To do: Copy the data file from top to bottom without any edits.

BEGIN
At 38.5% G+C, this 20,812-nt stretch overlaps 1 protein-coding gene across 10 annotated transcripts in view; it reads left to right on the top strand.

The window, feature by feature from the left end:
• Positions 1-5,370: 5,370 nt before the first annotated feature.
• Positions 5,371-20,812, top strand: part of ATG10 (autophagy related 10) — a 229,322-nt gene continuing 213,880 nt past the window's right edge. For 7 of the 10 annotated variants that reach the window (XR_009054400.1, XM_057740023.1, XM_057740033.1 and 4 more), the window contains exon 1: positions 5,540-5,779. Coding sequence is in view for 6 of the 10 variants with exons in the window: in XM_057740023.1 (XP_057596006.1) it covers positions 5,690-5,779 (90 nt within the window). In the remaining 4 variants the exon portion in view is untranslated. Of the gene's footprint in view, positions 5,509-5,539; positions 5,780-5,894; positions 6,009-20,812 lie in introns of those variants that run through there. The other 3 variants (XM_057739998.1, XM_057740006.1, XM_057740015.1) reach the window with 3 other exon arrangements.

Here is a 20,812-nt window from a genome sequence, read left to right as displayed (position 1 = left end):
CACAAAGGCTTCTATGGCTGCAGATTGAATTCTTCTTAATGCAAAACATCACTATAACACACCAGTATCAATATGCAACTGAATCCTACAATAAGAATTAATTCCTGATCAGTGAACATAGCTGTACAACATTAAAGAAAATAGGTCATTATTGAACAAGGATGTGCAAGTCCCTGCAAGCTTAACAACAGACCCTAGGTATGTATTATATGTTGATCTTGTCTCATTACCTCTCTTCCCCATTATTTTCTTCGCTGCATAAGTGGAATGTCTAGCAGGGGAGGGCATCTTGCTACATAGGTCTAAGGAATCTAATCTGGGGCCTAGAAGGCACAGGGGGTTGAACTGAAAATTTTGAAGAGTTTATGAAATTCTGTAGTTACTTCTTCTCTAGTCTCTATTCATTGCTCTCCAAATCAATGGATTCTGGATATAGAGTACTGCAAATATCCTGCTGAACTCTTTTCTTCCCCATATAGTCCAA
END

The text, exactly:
At 38.5% G+C, this 20,812-nt stretch overlaps 1 protein-coding gene across 10 annotated transcripts in view; it reads left to right on the top strand.

The window, feature by feature from the left end:
• Positions 1-5,370: 5,370 nt before the first annotated feature.
• Positions 5,371-20,812, top strand: part of ATG10 (autophagy related 10) — a 229,322-nt gene continuing 213,880 nt past the window's right edge. For 7 of the 10 annotated variants that reach the window (XR_009054400.1, XM_057740023.1, XM_057740033.1 and 4 more), the window contains exon 1: positions 5,540-5,779. Coding sequence is in view for 6 of the 10 variants with exons in the window: in XM_057740023.1 (XP_057596006.1) it covers positions 5,690-5,779 (90 nt within the window). In the remaining 4 variants the exon portion in view is untranslated. Of the gene's footprint in view, positions 5,509-5,539; positions 5,780-5,894; positions 6,009-20,812 lie in introns of those variants that run through there. The other 3 variants (XM_057739998.1, XM_057740006.1, XM_057740015.1) reach the window with 3 other exon arrangements.

Here is a 20,812-nt window from a genome sequence, read left to right as displayed (position 1 = left end):
CACAAAGGCTTCTATGGCTGCAGATTGAATTCTTCTTAATGCAAAACATCACTATAACACACCAGTATCAATATGCAACTGAATCCTACAATAAGAATTAATTCCTGATCAGTGAACATAGCTGTACAACATTAAAGAAAATAGGTCATTATTGAACAAGGATGTGCAAGTCCCTGCAAGCTTAACAACAGACCCTAGGTATGTATTATATGTTGATCTTGTCTCATTACCTCTCTTCCCCATTATTTTCTTCGCTGCATAAGTGGAATGTCTAGCAGGGGAGGGCATCTTGCTACATAGGTCTAAGGAATCTAATCTGGGGCCTAGAAGGCACAGGGGGTTGAACTGAAAATTTTGAAGAGTTTATGAAATTCTGTAGTTACTTCTTCTCTAGTCTCTATTCATTGCTCTCCAAATCAATGGATTCTGGATATAGAGTACTGCAAATATCCTGCTGAACTCTTTTCTTCCCCATATAGTCCAA